is no satisfactory way where properties are horizontally divided to enforce the
essential reciprocal positive obligations of repair and maintenance, and
interdependent services which each such owner requires. The inability of English
law to permit, for all practical purposes, the freehold horizontal division of
property is recognised to be a gap that needs to be filled. Although there are
examples of ‘flying freeholds’ both in the old common law4 and in flat
these examples have been the subject of interest for legal
historians and stand as a warning
the resultant legal and practical difficulties6
rather than being the basis for any modern development of the concept. Any
horizontal division leads inevitably to mutual interdependence. The legal
arrangements for such horizontally divided property must guarantee that the owner
for the time being of each property within a block can enforce those mutual
obligations on which the enjoyment and marketability of each property depends.
Over the years, lawyers have suggested a number of possible solutions to try and
achieve this satisfactory mutual interdependence in freehold tenure. The rock on
which all such attempts have been found wanting is
where it was held that the burden of positive obligations does not
pass from the original owner
the land who entered into them to successors in
title of the same property. Any hopes that the common law could be flexible
enough to overturn that decision have been dashed by the House of Lords in
Some of the attempts to circumvent the rule have had limited
success. The doctrine of mutual benefit and burden9 may provide a remedy in
some basic situations, but it is hedged around with limitations.10 Some believe that
the use of an estate rent charge could have been developed as an answer to some of
but there is little evidence of practitioners having sufficient
confidence in the device to adopt it very widely. In practice, the widely adopted
solution to horizontally divided property is to use leasehold tenure.
4 ‘Flying Freehold’ titles do exist, the most well known being those in Lincoln’s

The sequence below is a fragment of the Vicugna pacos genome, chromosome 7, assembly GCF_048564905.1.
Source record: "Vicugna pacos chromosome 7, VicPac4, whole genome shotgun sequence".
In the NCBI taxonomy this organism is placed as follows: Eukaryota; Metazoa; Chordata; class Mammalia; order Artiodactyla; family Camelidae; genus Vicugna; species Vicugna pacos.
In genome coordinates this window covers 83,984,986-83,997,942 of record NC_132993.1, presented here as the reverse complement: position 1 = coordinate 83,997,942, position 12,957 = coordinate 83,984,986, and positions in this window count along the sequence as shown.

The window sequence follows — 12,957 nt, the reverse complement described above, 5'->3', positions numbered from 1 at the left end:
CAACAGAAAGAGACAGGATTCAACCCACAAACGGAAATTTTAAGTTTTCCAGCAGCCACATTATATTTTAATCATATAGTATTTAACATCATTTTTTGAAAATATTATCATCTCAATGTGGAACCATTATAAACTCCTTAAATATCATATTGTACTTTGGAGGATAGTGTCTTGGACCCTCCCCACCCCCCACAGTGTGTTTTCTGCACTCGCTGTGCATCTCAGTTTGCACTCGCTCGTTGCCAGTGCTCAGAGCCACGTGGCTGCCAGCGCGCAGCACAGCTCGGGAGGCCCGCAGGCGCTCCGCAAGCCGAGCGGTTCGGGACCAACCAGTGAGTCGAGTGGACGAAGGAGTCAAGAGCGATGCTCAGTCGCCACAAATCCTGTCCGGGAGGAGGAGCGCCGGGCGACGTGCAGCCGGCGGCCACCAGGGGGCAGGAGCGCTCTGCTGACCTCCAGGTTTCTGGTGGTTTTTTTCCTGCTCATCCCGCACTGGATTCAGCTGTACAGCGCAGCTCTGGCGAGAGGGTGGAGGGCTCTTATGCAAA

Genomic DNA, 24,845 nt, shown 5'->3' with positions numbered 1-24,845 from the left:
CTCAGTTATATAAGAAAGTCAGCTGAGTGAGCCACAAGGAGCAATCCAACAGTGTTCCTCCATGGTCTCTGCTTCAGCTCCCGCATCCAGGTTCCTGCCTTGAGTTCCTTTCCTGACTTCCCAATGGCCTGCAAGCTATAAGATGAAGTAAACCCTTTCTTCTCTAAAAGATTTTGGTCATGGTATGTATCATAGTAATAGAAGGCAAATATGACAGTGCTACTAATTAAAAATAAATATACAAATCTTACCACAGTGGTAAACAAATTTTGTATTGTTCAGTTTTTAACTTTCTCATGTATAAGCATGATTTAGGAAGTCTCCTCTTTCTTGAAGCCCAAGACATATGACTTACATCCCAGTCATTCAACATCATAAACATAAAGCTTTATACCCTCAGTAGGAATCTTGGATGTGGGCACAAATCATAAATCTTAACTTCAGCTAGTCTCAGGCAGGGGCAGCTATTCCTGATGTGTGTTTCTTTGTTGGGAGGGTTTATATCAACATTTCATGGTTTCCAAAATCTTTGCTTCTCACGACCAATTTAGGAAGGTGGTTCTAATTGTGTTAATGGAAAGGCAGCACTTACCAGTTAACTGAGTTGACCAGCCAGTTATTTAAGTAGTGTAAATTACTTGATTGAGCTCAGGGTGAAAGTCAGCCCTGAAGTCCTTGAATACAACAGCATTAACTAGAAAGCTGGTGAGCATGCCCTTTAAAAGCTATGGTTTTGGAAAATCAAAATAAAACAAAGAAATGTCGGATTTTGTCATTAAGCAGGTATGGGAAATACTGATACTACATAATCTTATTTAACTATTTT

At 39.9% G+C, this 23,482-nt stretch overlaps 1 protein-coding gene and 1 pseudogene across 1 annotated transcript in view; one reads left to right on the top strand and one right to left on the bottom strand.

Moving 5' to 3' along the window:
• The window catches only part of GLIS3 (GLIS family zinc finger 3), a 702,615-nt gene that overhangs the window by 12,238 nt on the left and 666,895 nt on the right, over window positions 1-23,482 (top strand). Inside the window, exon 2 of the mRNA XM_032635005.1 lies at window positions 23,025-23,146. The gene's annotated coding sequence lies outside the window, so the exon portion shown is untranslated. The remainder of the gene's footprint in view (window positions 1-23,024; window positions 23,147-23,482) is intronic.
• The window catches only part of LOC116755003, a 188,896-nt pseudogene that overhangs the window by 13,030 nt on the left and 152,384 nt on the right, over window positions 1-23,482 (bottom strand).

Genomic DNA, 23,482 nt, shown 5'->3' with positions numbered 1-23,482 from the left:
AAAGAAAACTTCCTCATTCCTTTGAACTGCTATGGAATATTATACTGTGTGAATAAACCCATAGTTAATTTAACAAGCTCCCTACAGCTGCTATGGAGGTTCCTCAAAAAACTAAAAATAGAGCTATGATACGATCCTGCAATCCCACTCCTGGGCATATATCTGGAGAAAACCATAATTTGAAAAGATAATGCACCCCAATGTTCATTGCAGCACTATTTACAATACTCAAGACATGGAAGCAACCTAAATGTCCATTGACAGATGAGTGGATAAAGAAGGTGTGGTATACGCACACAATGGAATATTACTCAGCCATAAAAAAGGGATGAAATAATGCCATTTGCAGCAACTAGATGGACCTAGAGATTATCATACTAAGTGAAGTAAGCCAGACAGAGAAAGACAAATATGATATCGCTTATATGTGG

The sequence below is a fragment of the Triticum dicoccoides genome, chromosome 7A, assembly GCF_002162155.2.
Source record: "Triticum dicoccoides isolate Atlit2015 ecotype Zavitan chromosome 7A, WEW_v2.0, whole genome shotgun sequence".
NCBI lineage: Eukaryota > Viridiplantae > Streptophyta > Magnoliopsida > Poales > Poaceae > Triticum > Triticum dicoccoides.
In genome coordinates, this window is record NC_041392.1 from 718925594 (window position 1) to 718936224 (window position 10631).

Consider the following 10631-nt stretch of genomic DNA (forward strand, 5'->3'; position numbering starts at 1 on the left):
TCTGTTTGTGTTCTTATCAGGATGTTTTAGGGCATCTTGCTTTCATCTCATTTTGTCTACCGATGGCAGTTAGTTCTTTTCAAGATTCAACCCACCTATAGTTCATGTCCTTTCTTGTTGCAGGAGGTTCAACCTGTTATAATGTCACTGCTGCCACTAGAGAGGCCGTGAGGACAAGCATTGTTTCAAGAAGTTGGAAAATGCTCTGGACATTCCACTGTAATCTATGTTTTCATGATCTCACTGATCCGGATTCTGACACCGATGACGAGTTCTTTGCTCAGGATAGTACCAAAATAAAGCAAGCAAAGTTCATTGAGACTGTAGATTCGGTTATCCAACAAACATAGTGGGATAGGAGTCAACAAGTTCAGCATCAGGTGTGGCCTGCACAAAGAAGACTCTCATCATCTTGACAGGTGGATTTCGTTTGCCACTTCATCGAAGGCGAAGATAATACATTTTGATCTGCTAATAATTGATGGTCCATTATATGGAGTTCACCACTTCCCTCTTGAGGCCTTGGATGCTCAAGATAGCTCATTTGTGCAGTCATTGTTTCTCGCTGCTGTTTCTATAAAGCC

See also Tolson,
Freehold Flats in English Law’ (1950) 14 Conv
The Nugee Committee, using the 1981 census figures, suggested that freehold owner-occupiers in
purpose-built blocks of flats were more numerous than might
imagined. Both Aldridge,
(London: Longman, 3rd ed, 1994), at p 215, precedent B2, and George and George,
Maxwell, 5th ed, 1984), include precedents for the sale on freehold title of
flats or maisonettes.
6 The freehold flat or maisonette is not attractive to many lending institutions; their reluctance to accept
freehold properties ‘in the air’ as security ensures that few exist.
7 (1885) 29 Ch
 AC 310. Lord Templeman gave four reasons for refusing to overrule
destroy the distinction between law and equitable rules relating to covenants; it would create
difficulties, anomalies and uncertainties and affect rights in land already created on the basis of the
rule; Parliament has not acted upon recommendations for reform; and a change by legislation is
preferable since it enables assessment of, and provision for, the consequences of change.
 Ch 169.
 Ch 106,289ff and the limits to the doctrine which have been made clear in
 AC 310 (HL).
Bright, ‘Estate Rent Charges and the Enforcement of Positive Covenants’  Conv 99; and
n 5, ch 12, pp 103- 104 and precedent B3, p 223.
12 The full list of the suggestions to get round the rule in
known and need not
repeated here. A summary of the devices can be found in Cheshire and Bum,
(London: Butterwortlls, 15th ed, 1994) pp612-613. The most
practical solution, for registered land only, is to covenant with the first proprietor and insist upon
protection by land registry entries prohibiting registration of transfers without first obtaining a direct
covenant from the transferor.
a flat situation, this could require direct covenants with other flat
owners. It is inconvenient and still not guaranteed to achieve the objective.
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